UN chief urges nations not to abuse racism debate

Durban III "anti-racism" conference begins; process used for bashing Israel; William Hague: this event should not be celebrated.

September 23, 2011 04:53
3 minute read.
UN Secretary-General Ban Ki-moon

UN Secretary-General Ban Ki-moon 311 R. (photo credit: REUTERS/ Joshua Lott)

UNITED NATIONS - A decade after an acrimonious summit on racism, UN chief Ban Ki-moon urged nations on Thursday not to use the issue for "inflammatory rhetoric," a reference to attempts to brand Israel as racist.

"We are all aware that the original Durban conference and its follow-up two years ago caused immense controversy," the UN secretary-general told a meeting on Thursday marking the 10th anniversary of the Durban, South Africa, conference.

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"We should condemn anyone who uses this platform to subvert that effort with inflammatory rhetoric, baseless assertions and hateful speech. Our common commitment must be to focus on the real problems of racism and intolerance," he said.

The Durban event was marked by wrangling about Middle Eastern and African demands for reparations for slavery, and attempts by Islamic countries to brand Israel as racist. Israel and the United States walked out of the conference.

A follow-up conference in Geneva in 2009 also descended into chaos after Iranian President Mahmoud Ahmadinejad called Israel a "cruel and repressive racist regime." Ahmadinejad addressed the UN General Assembly on Thursday.

The tensions remain. Thursday's meeting was boycotted by more than a dozen Western nations, including the United States, Britain and France, and caused a coalition of pro-Israel groups to publicize a rival gathering across the street.

Closing remarks by Swaziland Prime Minister Barnabas Sibusiso Dlamini indicated the controversy was unlikely to abate.

"Several speakers referred to people under foreign occupation and the situation in the occupied Palestinian territories," he said. It was that reference in the original Durban declaration that angered Israel and its supporters.

Dlamini noted that other speakers stressed the importance of not singling out a specific country or region.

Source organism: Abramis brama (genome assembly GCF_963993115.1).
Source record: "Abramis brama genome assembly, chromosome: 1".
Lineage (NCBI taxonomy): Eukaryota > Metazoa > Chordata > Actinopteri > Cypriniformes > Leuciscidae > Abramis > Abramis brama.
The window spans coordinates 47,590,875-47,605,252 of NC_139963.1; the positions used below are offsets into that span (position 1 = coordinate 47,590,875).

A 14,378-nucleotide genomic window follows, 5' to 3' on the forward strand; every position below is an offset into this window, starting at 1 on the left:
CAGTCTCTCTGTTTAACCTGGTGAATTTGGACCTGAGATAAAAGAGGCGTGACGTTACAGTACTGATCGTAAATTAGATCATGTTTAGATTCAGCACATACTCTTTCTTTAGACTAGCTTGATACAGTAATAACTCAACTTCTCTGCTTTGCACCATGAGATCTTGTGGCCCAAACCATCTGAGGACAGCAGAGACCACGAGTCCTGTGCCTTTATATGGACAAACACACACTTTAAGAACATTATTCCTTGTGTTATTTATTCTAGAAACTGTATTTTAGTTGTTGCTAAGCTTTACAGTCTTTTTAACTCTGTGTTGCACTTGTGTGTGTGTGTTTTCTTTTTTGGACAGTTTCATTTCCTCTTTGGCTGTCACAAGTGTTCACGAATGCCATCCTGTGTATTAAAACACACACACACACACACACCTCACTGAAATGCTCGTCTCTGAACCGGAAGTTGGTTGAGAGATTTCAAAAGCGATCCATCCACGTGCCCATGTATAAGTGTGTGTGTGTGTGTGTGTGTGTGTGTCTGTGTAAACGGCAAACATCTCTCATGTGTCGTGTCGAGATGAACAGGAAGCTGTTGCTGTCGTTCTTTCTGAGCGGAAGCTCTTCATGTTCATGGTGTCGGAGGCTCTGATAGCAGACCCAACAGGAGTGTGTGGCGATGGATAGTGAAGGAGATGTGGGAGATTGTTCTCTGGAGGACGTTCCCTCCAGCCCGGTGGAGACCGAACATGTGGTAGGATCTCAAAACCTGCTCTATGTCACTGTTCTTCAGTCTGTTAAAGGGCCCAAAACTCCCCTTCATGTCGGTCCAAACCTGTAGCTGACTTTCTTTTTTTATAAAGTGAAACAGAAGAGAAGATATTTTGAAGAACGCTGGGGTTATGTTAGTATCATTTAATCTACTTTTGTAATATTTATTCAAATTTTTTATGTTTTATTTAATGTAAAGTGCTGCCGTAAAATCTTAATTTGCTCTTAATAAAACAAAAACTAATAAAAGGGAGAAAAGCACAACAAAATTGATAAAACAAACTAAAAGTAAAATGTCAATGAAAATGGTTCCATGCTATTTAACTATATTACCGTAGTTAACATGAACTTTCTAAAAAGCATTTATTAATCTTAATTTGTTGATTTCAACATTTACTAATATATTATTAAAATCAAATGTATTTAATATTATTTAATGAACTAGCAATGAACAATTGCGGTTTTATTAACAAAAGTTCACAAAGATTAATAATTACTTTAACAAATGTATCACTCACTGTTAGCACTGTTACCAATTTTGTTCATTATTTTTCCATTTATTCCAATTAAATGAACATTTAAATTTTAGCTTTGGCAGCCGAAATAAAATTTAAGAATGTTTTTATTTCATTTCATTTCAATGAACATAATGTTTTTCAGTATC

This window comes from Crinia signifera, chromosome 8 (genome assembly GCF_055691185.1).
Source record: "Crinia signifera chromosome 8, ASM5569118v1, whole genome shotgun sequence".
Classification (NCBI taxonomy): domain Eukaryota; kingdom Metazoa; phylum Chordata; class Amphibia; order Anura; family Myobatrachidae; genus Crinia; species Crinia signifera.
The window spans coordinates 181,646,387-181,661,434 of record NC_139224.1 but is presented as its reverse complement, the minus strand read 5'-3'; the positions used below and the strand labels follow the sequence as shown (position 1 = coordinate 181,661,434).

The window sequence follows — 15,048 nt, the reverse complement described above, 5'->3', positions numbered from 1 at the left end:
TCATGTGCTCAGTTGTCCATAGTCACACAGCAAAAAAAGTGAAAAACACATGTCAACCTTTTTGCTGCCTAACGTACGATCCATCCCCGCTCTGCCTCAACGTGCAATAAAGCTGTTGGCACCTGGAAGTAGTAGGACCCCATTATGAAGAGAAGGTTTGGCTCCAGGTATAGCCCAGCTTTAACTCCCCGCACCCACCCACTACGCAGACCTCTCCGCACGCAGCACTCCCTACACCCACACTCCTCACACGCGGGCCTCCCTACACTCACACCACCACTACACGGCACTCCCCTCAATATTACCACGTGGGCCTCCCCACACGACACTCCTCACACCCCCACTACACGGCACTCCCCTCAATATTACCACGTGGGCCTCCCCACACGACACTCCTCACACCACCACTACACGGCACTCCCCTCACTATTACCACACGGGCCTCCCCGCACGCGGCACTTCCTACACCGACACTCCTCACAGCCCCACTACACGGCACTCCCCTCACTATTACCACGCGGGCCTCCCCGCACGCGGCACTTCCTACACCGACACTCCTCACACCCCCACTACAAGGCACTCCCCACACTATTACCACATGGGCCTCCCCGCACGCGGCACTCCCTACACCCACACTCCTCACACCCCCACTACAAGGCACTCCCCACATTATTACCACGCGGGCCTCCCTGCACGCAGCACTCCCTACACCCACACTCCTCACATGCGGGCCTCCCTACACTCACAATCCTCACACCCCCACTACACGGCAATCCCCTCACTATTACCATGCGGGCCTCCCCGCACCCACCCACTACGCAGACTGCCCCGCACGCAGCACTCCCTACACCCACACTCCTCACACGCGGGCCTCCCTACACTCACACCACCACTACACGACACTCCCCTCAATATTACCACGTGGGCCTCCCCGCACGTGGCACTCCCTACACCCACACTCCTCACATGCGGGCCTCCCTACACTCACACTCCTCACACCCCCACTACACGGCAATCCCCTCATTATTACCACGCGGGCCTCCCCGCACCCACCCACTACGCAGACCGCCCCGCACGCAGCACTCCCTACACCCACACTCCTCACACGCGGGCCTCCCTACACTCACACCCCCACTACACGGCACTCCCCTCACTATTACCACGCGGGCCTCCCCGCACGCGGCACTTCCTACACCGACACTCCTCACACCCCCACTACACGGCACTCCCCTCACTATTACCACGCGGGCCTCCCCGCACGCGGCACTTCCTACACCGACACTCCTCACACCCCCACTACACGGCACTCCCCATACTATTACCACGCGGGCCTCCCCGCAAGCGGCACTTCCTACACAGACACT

'Divisive chapter'

The Durban conference "and the anti-Semitic atmosphere in which it was held was a particularly unpleasant and divisive chapter in the UN's history," British Foreign Secretary William Hague said in a statement this month. "It is not an event that should be celebrated."

The White House said the United States had not taken part in the event because "since its inception... the Durban process has included ugly displays of intolerance and anti-Semitism."

"We remain fully and firmly committed to upholding the human rights of all people and to combating racial discrimination, xenophobia, intolerance, anti-Semitism and bigotry," the statement said.

Israel's UN ambassador, Ron Prosor, criticized the world body for holding Thursday's event and hosting speeches from countries such as Iran.

"We cannot -- and will not -- ignore such a willful misuse and abuse of the United Nations," Prosor said in e-mailed comments. "Many of the world's free nations are joining Israel in refusing to give legitimacy to this year's Durban Commemoration. Fourteen nations are boycotting the event outright. This is a powerful message."

Ban said in his speech that racial intolerance "has increased in many parts of the world over the past decade" and that indicates "we have not done enough to stem the tide."

South African President Jacob Zuma said "racism continues to pose a challenge the same way it did in 2001."

"Racism and racial discrimination continue to be a brutal attack on human dignity, an affront to self-worth of individuals and has a prolonged and negative impact on its victims," he told the meeting.

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